Tasmania was first settled in 1804. Up to the 1820s there was sporadic bloodshed but no organised policy of “getting rid of the Aboriginals”. In that decade there was a greatly increased rate of land grants, especially in the Midlands, to settlers. In 1828 the first definite anti-Aboriginal policy was enacted by Governor Arthur whereby any Aboriginal found on “settled land” - which by then was a fair proportion of the traditional hunting grounds of the natives – was to treated as a criminal and settlers could use whatever force necessary to keep these people off the settled land. There began a policy of “partition” whereby the Aboriginal people would be kept in certain specified areas.

To cut a long story short, within the next 50 years, every single full-blood Tasmanian Aboriginal had died, the last one being an elderly female, Truganini, in Hobart in 1876. They were shot, or starved, or caught European diseases or pined away in places alien to their ancestral tribal lands. Wherever the blame lies, the fact reminds that government policy and British land hunger caused the death of a race. (The Tasmanian and mainland Aboriginals were not the same – similar, but different.)
I refer to
  • the Australian Dictionary of Biography, Volume 6, Melbourne University Press, 1976, p. 305.
  • “Van Diemen’s Land” by James Boyce, pub 2008. AlanE 18:00, 9 March 2009 (EDT)
Coupled with that, the idea that if the word doesn't exist the concept doesn't exist is wrong in every sense. To this day English speakers are capable of embracing and understanding concepts that have no specific English word ascribed to the meaning of the concept. A patently obvious example of this is the smell of freshly cut grass. This is a concept that all of us understand immediately, a concept that would have been around for millenia, and yet there is no word in English for the concept of the smell of fershly cut grass. If you want to say that something smells like freshly cut grass you have to say 'it smells like freshly cut grass'. Now, say that I invent a word to describe that smell: chlorowhiff, and go further and say that chlorowhiff becomes popular in use and enters the dictionary. the word was invented on the 9th March 2009 but it is immediately and patently obvious that the concept existed long before the creation of the word. Or consider how long humanity has been eating chicken. Those people who have eaten chicken (which is probably all of us reading this) understand the concept of the taste of chicken, but English has no word that specifically means the taste of chicken. If we want to say that something tastes of chicken then we say 'it tastes of chicken', yet the lack of a word in English that means 'the taste of chicken' doesn't mean that Enlgish speakers haven't grasped the concept. Or how about words in other languages. Take the Welsh word 'hiraedd' or the Japanese word 'giri'. Both words express concepts that English speakers are capable of understanding and even experiencing, yet neither word has an equivalent English word that defines the concepts enshrined in those two words. As to the word genocide, well it is a word that, in all likelyhood, was dreamt up by committee as a way of sounding official in describing a concept that has been around for as long as humanity has been around.--Ieuan 18:10, 9 March 2009 (EDT)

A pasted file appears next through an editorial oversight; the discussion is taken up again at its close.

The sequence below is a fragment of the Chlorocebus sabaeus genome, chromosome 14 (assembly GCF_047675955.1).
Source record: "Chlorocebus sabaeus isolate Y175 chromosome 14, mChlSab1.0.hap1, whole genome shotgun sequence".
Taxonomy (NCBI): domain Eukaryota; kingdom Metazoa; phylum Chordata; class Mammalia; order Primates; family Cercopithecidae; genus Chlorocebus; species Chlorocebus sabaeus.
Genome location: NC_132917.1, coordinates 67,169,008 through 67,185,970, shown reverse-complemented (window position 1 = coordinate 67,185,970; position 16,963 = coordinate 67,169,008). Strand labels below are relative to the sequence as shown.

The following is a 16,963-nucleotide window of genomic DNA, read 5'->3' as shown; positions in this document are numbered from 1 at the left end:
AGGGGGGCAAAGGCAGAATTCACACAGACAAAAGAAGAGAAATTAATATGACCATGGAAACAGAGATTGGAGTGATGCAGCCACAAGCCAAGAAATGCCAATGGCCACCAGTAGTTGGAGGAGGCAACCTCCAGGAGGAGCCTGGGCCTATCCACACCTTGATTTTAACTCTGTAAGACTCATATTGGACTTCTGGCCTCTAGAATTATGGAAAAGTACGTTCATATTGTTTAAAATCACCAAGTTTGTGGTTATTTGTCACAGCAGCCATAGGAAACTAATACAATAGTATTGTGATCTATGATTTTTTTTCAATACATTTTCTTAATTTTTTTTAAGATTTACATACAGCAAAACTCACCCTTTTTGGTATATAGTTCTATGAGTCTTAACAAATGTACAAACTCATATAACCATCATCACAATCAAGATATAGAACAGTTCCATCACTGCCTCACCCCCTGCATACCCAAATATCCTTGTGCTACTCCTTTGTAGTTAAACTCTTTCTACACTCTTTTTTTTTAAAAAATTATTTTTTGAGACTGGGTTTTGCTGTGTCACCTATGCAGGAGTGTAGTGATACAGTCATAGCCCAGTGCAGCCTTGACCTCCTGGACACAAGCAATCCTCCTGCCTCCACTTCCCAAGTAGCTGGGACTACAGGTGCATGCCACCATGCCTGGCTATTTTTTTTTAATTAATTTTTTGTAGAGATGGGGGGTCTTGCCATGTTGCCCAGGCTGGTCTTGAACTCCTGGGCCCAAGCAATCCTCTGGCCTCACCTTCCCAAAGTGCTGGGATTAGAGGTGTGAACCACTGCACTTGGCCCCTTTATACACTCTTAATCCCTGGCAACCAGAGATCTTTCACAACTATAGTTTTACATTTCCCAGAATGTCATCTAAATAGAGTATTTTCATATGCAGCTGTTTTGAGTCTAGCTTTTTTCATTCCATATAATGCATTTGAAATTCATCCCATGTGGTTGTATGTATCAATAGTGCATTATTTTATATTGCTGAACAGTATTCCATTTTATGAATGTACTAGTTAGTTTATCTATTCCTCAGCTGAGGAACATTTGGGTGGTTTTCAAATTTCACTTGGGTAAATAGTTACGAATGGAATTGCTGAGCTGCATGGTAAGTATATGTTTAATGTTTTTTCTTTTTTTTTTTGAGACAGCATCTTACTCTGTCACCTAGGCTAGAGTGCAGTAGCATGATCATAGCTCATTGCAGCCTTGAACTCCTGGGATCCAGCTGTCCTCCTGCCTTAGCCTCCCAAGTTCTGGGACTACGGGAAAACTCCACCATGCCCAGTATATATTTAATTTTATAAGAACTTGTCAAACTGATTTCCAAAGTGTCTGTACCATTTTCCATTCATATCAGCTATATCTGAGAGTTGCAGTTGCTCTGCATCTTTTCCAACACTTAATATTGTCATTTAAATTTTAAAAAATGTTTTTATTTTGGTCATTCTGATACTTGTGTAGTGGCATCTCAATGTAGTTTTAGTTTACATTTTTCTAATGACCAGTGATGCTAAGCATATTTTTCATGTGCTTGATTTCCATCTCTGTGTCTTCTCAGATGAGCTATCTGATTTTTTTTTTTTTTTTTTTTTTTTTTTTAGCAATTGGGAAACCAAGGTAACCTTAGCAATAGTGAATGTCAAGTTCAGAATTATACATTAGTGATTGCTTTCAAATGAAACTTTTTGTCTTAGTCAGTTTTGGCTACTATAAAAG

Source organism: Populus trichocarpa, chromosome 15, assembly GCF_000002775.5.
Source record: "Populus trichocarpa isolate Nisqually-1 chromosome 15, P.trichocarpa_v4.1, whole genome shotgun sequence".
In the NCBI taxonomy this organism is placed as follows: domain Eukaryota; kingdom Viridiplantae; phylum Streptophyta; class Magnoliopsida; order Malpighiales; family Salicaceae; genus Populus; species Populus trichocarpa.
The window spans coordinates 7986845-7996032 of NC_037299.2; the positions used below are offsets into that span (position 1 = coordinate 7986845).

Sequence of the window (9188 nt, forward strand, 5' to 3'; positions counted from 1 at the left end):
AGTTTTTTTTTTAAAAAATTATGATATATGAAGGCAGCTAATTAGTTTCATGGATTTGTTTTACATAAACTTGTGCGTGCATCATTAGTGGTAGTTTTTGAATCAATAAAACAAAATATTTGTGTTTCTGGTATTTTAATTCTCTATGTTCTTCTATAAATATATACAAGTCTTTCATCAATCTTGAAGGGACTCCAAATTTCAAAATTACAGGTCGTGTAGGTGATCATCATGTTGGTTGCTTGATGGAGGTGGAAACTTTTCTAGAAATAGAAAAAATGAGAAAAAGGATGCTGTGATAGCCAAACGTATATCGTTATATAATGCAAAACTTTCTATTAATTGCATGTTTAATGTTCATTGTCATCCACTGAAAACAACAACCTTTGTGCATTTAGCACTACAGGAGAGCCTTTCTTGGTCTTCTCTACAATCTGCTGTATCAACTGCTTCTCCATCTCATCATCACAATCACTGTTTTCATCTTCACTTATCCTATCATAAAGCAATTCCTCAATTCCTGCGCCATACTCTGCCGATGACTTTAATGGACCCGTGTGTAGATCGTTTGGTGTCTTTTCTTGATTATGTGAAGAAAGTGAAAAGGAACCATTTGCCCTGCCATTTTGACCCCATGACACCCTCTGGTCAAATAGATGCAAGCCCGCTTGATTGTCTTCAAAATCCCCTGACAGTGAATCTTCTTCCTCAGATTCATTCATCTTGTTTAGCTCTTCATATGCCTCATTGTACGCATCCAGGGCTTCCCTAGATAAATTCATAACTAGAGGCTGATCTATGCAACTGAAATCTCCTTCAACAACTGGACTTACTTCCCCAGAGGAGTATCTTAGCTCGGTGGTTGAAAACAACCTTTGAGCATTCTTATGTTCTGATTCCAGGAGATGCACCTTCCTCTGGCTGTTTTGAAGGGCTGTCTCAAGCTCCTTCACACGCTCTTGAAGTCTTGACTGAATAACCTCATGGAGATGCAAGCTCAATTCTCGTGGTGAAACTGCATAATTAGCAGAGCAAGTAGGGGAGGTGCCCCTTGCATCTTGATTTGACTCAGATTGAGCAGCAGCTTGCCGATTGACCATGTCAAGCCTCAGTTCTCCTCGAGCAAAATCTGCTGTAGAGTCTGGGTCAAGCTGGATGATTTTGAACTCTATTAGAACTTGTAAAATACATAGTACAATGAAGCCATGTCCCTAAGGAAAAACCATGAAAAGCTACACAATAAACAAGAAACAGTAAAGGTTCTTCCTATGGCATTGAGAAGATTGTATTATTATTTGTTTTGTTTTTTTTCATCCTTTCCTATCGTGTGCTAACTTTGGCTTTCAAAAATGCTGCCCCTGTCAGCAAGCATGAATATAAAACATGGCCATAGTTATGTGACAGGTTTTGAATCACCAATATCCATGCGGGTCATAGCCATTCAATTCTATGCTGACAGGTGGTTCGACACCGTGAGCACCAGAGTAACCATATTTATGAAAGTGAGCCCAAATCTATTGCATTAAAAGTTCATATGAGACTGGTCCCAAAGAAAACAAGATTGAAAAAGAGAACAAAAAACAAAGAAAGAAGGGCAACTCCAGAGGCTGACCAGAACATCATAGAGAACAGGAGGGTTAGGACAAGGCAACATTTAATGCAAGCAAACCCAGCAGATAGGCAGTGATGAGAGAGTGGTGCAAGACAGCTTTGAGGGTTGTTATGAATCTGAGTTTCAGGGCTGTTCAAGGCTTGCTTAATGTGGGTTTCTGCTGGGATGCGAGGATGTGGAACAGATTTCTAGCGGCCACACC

Let's take the phrase, “Renaissance” is a French word for “rebirth”. The term belongs to the 19th century. (However, as "renascency" it had some use in the 17th century. Lets look at "The Fertile Crescent" as that extremely ancient area of arable land in the Middle East. The term was invented in 1916 or thereabouts. Were there no atheists before 16th century. And so on. AlanE 18:35, 9 March 2009 (EDT)

Great Wall of China

Mr. Schlafly, I'm a bit confused about a minor point in this lecture. It says, The Qin dynasty began to construct the Great Wall to defend against foreign invaders, which stretches today for 1,400 miles and is the only man-made structure easily seen from outer space.. I've just been editing the CP article on the Great Wall of China‎ (mostly for grammar, but I did some reference-checking too), and it says that the Wall is not easily seen from outer space, that it can barely be seen at low orbit, and that other man-made structures are easier to see, which is a bit different than what you've said here. Could you take a look? I know this is a fairly minor issue in the big scheme of things, but we don't want to confuse our students by saying two different things. (Remember, I'm far from an expert in either Geography or China!) Thanks. --Hsmom 13:54, 10 March 2009 (EDT)

If I recall correctly, Hsmom is right. Several cities (New York, etc) are visible from space, but not the Great Wall. EdGlorpus 20:31, 11 March 2009 (EDT)
I've modified the lecture slightly, with supporting citation. Thanks.--Andy Schlafly 21:44, 11 March 2009 (EDT)
Excellent! I'd love to get a glimpse of earth from space - wouldn't that be amazing? One very minor quibble - you might want to change "outer space" to simply "space". It seems that the man-made structures are visible from lower orbits but not from farther away; and I get the impression that, in general, "space" is used more often nowadays than "outer space". I really enjoy researching stuff for CP - I learn so many new things! --Hsmom 14:50, 13 March 2009 (EDT)

Henry VIII and Catherine of Aragon

Slight point - the couple didn't have any surviving sons. They actually had three sons. Their first son, Henry, Duke of Cornwall, was born on January 1, 1511 and lived for 53 days. Their second (unnamed) son was stillborn in 1513. A second Henry, Duke of Cornwall, was born and died in December 1514.[1]

Edited to add: it's interesting to think about what direction England might have taken had one of these sons lived and Henry and Catherine had remained married. The Church of England might never have been established, and instead of being ineligible to reign if a follower of the Catholic faith, the monarch of England might still be Catholic. --SharonW 16:07, 16 August 2011 (EDT)
That's a fascinating observation!--Andy Schlafly 16:09, 16 August 2011 (EDT)